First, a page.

But when Kissinger proceeds to examine the Western Hemisphere, his analysis, while logical and well-reasoned, fails to deliver: with a longer view of history, we can safely assert that his optimistic depiction of the economic potential of Southern and Latin American states is short-sighted, if not plain wrong. But Kissinger makes up for lost ground in his observations on Asia. His scrutiny of relations with Japan, China, and Korea is telling and insightful. We are shown the suspicion with which Japan views China’s economic progress; we are given a fascinating account of China’s intransigence on the Taiwan issue- and we are shown, most importantly, how and why America must work to prevent the dominance of any one power in the Asian Region. Kissinger also displays a powerful grasp of Middle Eastern politics. His precis of the Israel-Palestine conflict is informed by close personal interaction with the main players, and his insight into the local conditions in Iraq and Iran is remarkable.
Unfortunately, he does not address Africa with the same depth. He does present detailed portrayals of the causes and the possible implications of both the HIV crisis and ethnic tension and makes a powerful argument for a co-ordinated movement to aid African nations. But the meticulous attention to detail which characterises Kissinger’s treatment of other topics seems to be lacking here; once again, it seems, the Dark Continent has been slighted. Apart from this lapse, however, the work is comprehensive and intelligently structured; the author has identified and discussed virtually every area that could possibly bear on American national interests.
One expects a diplomat of Kissinger’s stature and experience to provide a compelling analysis and he fulfils these expectations. The author deftly perceives the subtlest trends. Since the initial publication of the book in mid-2001, we can see that the author charted with remarkable prescience the direction in which global affairs seem to be moving. He can at times be almost visionary, describing situations that might take a quarter of a century develop, yet always maintaining his realism. And he can do all this while animated by a deep and powerful sense of history. He remarks at one point that history and philosophy are the two disciplines a statesman must study. Indeed, it is the historical perspective he provides that is one of the most rewarding aspects of the book. One cannot but begin to appreciate why China’s diplomatic outlook is so fundamentally different from that of the U.S when confronted with lines like these: “When an American is asked to date a historical event, he refers to a specific day on the calendar; when a Chinese describes an event, he places it within a dynasty. And of the fourteen imperial dynasties, ten have each lasted longer than the entire history of the United States.”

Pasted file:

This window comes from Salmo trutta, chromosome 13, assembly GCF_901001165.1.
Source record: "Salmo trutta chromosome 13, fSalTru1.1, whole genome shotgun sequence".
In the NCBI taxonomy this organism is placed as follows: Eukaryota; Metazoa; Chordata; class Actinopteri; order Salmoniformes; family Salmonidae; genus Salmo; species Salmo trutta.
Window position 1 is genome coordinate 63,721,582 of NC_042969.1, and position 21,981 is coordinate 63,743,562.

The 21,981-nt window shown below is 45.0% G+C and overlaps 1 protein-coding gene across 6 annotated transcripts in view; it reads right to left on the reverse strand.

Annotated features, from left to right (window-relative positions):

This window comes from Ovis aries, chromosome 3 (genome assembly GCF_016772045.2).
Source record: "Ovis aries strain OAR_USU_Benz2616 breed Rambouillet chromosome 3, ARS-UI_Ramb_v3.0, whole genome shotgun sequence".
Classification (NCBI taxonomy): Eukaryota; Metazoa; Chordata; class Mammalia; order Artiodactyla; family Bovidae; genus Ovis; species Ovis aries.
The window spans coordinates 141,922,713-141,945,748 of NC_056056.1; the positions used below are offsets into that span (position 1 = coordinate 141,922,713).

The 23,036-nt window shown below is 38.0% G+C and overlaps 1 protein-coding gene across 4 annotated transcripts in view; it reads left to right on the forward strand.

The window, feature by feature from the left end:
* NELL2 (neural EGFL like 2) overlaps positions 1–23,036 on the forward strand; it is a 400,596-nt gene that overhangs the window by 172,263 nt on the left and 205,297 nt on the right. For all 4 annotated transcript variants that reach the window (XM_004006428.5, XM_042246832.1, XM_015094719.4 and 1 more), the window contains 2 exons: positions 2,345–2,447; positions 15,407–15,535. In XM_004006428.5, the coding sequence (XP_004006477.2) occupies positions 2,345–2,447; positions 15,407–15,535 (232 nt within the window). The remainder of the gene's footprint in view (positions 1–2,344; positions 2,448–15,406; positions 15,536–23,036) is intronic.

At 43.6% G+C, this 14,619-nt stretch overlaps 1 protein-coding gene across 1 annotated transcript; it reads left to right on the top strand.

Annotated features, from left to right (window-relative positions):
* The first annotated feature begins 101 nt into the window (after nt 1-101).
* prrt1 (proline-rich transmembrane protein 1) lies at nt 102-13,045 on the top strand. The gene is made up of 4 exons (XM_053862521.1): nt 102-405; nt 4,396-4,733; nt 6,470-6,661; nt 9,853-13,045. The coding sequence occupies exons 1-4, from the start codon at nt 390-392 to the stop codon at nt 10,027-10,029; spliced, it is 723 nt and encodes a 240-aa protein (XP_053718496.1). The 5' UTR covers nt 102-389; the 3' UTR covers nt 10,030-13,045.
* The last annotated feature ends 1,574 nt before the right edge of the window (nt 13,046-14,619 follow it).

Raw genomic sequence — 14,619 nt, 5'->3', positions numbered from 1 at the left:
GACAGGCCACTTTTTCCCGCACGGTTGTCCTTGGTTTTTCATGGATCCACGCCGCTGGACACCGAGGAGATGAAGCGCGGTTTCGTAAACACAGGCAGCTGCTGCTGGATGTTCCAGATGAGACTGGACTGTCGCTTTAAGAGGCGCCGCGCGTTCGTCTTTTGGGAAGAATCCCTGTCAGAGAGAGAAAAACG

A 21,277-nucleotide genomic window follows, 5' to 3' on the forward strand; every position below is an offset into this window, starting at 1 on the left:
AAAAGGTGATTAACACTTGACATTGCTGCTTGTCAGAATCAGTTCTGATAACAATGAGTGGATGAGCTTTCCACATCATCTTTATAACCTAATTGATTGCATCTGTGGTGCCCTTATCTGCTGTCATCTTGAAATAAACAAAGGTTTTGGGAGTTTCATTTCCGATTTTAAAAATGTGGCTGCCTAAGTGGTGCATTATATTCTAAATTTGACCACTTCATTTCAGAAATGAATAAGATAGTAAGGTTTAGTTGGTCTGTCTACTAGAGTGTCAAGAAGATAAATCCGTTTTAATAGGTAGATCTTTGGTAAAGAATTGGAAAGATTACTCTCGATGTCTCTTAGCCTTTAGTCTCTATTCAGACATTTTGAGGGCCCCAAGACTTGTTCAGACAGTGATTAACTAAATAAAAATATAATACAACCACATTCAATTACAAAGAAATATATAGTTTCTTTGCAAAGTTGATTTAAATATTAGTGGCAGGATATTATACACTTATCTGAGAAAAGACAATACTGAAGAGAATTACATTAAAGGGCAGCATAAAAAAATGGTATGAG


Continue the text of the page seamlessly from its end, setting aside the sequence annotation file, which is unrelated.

Objections might be raised to any text on political thought, and Kissinger’s is no exception. One could argue that he blames Israel far too little for its role in the Middle East conflict, and the Palestinians far too much. One could argue that he ignores a number of the problems associated with globalisation, or that his defence of the Vietnam War is unsound, or that his analyses ignore indigenous conditions.
But this would be to simply reiterate arguments Kissinger has heard before—arguments that do not factor into his political theories, except insofar as they demand refutation. His concern here is not to give an overview of the debates that mark our era; he is aiming instead at articulating a single position on the issues at hand—his own. And no matter how deeply this position might trouble us, it is impossible to deny that he has done a masterful job of presenting it.